Robots programmed to help elderly residents in care homes

The idea of robots as companions, housemates or therapists is something we imagined as children when the future seemed very distant, but 2016 is apparently the future, and here they are.

ENRICHME (ENabling Robot and assisted living environment for Independent Care and Health Monitoring of the Elderly) is an international collaboration involving the University of Lincoln in the UK. They have developed a range of robots specifically for use inside the homes of the aged community, to help them maintain health and wellbeing – both mental and physical.

The robots are being integrated to work with ‘smart home’ technology, to provide 24-7 feedback to carers and health professionals from the inside of the person’s home. The robots are currently being used mainly as a big mobile phone or mobile assistance – giving reminders to take medications, locating lost items around the house, and enabling video chat with family and friends so that members of the elderly community are able to stay in touch with people via modern communication.

Ongoing developmental research is gathering data on how effective these robots are for the elderly community, but early research shows that they are of particular benefit to people with mild cognitive impairments, such as the early symptoms of the onset of dementia, but with bodies that are still physically able and healthy.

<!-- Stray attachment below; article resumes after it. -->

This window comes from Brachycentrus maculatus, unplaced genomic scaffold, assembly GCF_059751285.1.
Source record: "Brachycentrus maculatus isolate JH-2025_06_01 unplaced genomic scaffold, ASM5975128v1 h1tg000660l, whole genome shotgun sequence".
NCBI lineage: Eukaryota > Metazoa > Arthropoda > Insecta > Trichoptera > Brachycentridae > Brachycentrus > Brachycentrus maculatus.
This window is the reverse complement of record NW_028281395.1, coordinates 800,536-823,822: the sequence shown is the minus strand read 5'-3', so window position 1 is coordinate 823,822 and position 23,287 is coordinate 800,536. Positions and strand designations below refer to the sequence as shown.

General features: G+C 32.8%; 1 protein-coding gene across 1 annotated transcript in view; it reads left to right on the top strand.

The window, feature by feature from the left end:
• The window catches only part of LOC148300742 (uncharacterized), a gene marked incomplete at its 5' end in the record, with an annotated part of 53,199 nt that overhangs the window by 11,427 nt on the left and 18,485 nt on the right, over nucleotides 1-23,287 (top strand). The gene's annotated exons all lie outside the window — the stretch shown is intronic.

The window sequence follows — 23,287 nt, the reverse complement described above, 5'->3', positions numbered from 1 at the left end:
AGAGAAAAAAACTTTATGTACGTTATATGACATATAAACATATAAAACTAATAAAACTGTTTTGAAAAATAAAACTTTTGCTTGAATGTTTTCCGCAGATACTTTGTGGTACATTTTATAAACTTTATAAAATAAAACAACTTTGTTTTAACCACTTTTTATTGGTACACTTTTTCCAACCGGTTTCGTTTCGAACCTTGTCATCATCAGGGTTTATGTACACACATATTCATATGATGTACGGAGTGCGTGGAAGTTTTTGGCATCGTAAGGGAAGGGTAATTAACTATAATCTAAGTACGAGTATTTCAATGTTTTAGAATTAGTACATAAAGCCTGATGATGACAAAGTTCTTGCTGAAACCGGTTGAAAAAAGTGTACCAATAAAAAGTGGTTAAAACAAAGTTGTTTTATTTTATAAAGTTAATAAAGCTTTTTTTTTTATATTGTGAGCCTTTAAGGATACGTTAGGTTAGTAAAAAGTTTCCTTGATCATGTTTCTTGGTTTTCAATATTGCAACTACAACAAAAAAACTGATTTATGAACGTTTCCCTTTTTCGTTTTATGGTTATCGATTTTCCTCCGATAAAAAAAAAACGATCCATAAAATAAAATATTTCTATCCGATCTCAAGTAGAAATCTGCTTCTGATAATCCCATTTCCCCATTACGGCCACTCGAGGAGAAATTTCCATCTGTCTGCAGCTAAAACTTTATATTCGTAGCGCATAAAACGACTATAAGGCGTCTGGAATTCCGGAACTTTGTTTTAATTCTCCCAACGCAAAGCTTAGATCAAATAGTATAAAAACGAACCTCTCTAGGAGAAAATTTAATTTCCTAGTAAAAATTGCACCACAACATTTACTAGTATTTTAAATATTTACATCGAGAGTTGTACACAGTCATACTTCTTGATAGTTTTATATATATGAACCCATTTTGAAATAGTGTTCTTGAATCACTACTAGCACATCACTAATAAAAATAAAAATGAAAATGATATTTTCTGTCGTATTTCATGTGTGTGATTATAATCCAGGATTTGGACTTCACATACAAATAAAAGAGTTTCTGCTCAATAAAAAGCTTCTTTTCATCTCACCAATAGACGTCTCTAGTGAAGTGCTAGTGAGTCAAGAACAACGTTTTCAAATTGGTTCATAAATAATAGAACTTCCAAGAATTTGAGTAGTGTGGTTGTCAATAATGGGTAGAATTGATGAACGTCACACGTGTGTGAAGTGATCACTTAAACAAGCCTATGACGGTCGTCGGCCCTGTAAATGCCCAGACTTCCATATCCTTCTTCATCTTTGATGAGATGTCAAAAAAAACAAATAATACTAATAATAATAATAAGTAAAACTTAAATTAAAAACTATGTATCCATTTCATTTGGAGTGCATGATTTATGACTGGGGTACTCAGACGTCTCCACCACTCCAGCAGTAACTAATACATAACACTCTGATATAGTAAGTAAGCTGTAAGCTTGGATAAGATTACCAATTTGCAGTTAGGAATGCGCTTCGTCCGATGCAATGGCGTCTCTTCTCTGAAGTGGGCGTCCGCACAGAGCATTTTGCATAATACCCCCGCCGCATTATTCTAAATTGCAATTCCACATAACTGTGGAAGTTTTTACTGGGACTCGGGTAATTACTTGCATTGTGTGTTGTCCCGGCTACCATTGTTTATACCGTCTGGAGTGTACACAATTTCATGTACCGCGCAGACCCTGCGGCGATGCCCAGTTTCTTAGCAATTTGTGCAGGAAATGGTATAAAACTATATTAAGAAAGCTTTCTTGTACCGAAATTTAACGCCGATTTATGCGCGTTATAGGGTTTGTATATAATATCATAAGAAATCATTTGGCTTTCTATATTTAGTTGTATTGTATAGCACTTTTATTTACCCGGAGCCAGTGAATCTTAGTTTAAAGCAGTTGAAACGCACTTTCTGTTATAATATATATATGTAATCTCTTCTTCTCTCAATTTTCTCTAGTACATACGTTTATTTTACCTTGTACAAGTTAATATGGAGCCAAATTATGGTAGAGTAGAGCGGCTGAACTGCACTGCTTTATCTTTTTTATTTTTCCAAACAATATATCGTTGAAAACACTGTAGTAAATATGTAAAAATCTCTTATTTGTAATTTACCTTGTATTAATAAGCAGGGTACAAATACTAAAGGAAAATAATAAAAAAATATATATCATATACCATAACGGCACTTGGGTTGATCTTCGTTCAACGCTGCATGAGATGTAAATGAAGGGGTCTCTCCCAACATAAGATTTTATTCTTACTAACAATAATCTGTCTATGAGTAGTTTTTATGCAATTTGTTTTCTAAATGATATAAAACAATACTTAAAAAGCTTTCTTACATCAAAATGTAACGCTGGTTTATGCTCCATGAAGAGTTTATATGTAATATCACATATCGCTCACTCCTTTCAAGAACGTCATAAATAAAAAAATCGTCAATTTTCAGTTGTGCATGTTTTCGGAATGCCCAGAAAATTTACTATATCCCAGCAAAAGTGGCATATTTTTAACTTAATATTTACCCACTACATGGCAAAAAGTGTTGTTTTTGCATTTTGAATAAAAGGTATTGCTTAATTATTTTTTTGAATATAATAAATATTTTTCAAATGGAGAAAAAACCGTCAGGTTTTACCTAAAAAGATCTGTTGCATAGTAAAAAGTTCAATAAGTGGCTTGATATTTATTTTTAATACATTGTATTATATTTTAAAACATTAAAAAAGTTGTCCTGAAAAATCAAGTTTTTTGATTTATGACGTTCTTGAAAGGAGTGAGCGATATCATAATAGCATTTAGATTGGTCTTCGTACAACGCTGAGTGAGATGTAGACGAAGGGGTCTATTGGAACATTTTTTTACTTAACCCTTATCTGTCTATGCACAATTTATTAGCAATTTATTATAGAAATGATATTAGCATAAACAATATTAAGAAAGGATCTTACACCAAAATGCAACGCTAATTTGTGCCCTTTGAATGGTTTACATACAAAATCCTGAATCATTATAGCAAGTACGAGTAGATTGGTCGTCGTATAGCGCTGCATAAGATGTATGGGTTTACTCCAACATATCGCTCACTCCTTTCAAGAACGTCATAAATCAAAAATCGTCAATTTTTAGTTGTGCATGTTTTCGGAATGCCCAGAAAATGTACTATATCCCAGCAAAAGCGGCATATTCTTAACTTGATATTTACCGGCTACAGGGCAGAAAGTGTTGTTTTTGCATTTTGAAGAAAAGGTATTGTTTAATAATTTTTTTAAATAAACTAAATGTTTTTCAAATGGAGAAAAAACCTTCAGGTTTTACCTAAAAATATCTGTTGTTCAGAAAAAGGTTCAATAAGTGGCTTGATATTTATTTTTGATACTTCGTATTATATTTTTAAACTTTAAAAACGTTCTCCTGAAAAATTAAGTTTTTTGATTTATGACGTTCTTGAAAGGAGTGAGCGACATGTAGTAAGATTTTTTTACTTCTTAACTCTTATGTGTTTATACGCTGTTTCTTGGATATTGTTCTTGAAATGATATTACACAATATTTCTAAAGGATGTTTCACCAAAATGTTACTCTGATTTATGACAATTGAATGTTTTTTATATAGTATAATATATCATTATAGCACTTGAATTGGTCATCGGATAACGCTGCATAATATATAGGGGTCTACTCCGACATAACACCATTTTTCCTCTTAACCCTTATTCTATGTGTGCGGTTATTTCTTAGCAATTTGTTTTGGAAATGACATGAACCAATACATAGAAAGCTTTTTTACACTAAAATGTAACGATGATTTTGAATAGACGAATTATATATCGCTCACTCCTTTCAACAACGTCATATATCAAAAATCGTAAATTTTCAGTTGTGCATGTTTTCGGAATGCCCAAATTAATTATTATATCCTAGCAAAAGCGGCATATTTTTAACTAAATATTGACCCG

The European Research Project ‘Robot-Era’ recently concluded the world’s largest real-life trial of robot aides for the elderly. The four year trial was funded by Apple suppliers, Robotech and the European Commission, and are said to be ready to be released for commercial sales in 2017.

One of the biggest drives behind developing robotic care for elderly communities is to reduce strain on the healthcare system and care staffing. Mario, a European company developing robotics for elderly care, funded by the European Commission, intends to commercialise cost-effective robots by 2018 that healthcare providers can integrate into the care system, which benefits both the patient and the system.